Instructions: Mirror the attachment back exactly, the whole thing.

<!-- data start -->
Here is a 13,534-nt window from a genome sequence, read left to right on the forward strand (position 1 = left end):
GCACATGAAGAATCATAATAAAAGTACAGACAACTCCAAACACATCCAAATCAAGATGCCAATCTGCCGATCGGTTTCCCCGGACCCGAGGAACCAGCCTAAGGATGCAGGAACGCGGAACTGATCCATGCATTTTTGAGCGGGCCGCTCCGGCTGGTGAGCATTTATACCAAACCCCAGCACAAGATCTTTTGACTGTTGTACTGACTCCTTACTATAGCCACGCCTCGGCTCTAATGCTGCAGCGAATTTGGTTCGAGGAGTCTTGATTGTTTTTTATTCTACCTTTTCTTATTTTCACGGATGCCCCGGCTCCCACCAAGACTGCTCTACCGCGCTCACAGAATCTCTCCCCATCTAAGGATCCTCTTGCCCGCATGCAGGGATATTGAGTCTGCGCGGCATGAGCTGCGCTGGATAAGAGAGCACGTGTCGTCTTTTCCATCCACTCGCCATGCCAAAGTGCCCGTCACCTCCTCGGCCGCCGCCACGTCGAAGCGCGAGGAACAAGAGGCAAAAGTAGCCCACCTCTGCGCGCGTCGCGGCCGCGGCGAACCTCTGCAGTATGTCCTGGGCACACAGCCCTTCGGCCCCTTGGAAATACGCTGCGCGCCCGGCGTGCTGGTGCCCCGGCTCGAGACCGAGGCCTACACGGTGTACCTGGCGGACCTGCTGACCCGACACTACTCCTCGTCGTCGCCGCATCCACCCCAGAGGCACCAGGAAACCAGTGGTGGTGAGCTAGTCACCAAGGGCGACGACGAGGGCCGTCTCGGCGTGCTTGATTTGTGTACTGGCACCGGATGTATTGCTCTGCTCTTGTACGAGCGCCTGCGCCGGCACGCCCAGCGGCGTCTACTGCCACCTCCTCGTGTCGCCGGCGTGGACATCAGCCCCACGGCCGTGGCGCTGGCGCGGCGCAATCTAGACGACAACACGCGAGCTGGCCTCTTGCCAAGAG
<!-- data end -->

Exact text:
Here is a 13,534-nt window from a genome sequence, read left to right on the forward strand (position 1 = left end):
GCACATGAAGAATCATAATAAAAGTACAGACAACTCCAAACACATCCAAATCAAGATGCCAATCTGCCGATCGGTTTCCCCGGACCCGAGGAACCAGCCTAAGGATGCAGGAACGCGGAACTGATCCATGCATTTTTGAGCGGGCCGCTCCGGCTGGTGAGCATTTATACCAAACCCCAGCACAAGATCTTTTGACTGTTGTACTGACTCCTTACTATAGCCACGCCTCGGCTCTAATGCTGCAGCGAATTTGGTTCGAGGAGTCTTGATTGTTTTTTATTCTACCTTTTCTTATTTTCACGGATGCCCCGGCTCCCACCAAGACTGCTCTACCGCGCTCACAGAATCTCTCCCCATCTAAGGATCCTCTTGCCCGCATGCAGGGATATTGAGTCTGCGCGGCATGAGCTGCGCTGGATAAGAGAGCACGTGTCGTCTTTTCCATCCACTCGCCATGCCAAAGTGCCCGTCACCTCCTCGGCCGCCGCCACGTCGAAGCGCGAGGAACAAGAGGCAAAAGTAGCCCACCTCTGCGCGCGTCGCGGCCGCGGCGAACCTCTGCAGTATGTCCTGGGCACACAGCCCTTCGGCCCCTTGGAAATACGCTGCGCGCCCGGCGTGCTGGTGCCCCGGCTCGAGACCGAGGCCTACACGGTGTACCTGGCGGACCTGCTGACCCGACACTACTCCTCGTCGTCGCCGCATCCACCCCAGAGGCACCAGGAAACCAGTGGTGGTGAGCTAGTCACCAAGGGCGACGACGAGGGCCGTCTCGGCGTGCTTGATTTGTGTACTGGCACCGGATGTATTGCTCTGCTCTTGTACGAGCGCCTGCGCCGGCACGCCCAGCGGCGTCTACTGCCACCTCCTCGTGTCGCCGGCGTGGACATCAGCCCCACGGCCGTGGCGCTGGCGCGGCGCAATCTAGACGACAACACGCGAGCTGGCCTCTTGCCAAGAG